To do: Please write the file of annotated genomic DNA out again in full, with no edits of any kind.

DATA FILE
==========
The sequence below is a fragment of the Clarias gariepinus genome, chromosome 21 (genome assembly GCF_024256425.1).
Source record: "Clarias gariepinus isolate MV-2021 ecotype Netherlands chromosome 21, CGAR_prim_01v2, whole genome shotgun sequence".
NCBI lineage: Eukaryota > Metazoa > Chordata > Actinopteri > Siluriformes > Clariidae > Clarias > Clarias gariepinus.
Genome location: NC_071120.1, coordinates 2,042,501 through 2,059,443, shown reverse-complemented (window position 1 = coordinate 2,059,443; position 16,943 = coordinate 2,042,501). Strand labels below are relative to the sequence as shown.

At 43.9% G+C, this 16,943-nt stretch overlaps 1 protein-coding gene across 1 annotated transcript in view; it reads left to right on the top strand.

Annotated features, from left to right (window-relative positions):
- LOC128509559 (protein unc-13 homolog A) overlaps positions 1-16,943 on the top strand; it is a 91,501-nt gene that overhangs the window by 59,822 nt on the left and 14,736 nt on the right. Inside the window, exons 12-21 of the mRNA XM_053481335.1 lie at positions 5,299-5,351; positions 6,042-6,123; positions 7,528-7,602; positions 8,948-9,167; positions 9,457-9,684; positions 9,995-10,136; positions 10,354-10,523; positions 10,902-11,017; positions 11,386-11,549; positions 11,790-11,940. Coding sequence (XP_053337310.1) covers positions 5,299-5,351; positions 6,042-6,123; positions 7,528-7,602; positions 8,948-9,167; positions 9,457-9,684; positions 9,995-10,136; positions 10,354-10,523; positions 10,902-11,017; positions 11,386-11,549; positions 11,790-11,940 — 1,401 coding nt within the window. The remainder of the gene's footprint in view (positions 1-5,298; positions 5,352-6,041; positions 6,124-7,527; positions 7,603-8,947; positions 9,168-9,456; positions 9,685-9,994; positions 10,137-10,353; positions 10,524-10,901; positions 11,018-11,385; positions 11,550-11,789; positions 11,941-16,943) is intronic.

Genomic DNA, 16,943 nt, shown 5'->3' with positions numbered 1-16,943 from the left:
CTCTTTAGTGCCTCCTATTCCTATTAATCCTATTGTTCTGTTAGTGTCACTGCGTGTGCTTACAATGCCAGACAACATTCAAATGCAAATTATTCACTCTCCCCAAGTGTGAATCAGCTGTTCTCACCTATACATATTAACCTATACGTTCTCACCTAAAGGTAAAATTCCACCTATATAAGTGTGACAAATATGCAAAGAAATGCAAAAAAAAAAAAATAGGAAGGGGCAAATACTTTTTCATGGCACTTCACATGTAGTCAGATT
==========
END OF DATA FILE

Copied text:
The sequence below is a fragment of the Clarias gariepinus genome, chromosome 21 (genome assembly GCF_024256425.1).
Source record: "Clarias gariepinus isolate MV-2021 ecotype Netherlands chromosome 21, CGAR_prim_01v2, whole genome shotgun sequence".
NCBI lineage: Eukaryota > Metazoa > Chordata > Actinopteri > Siluriformes > Clariidae > Clarias > Clarias gariepinus.
Genome location: NC_071120.1, coordinates 2,042,501 through 2,059,443, shown reverse-complemented (window position 1 = coordinate 2,059,443; position 16,943 = coordinate 2,042,501). Strand labels below are relative to the sequence as shown.

At 43.9% G+C, this 16,943-nt stretch overlaps 1 protein-coding gene across 1 annotated transcript in view; it reads left to right on the top strand.

Annotated features, from left to right (window-relative positions):
- LOC128509559 (protein unc-13 homolog A) overlaps positions 1-16,943 on the top strand; it is a 91,501-nt gene that overhangs the window by 59,822 nt on the left and 14,736 nt on the right. Inside the window, exons 12-21 of the mRNA XM_053481335.1 lie at positions 5,299-5,351; positions 6,042-6,123; positions 7,528-7,602; positions 8,948-9,167; positions 9,457-9,684; positions 9,995-10,136; positions 10,354-10,523; positions 10,902-11,017; positions 11,386-11,549; positions 11,790-11,940. Coding sequence (XP_053337310.1) covers positions 5,299-5,351; positions 6,042-6,123; positions 7,528-7,602; positions 8,948-9,167; positions 9,457-9,684; positions 9,995-10,136; positions 10,354-10,523; positions 10,902-11,017; positions 11,386-11,549; positions 11,790-11,940 — 1,401 coding nt within the window. The remainder of the gene's footprint in view (positions 1-5,298; positions 5,352-6,041; positions 6,124-7,527; positions 7,603-8,947; positions 9,168-9,456; positions 9,685-9,994; positions 10,137-10,353; positions 10,524-10,901; positions 11,018-11,385; positions 11,550-11,789; positions 11,941-16,943) is intronic.

Genomic DNA, 16,943 nt, shown 5'->3' with positions numbered 1-16,943 from the left:
CTCTTTAGTGCCTCCTATTCCTATTAATCCTATTGTTCTGTTAGTGTCACTGCGTGTGCTTACAATGCCAGACAACATTCAAATGCAAATTATTCACTCTCCCCAAGTGTGAATCAGCTGTTCTCACCTATACATATTAACCTATACGTTCTCACCTAAAGGTAAAATTCCACCTATATAAGTGTGACAAATATGCAAAGAAATGCAAAAAAAAAAAAATAGGAAGGGGCAAATACTTTTTCATGGCACTTCACATGTAGTCAGATT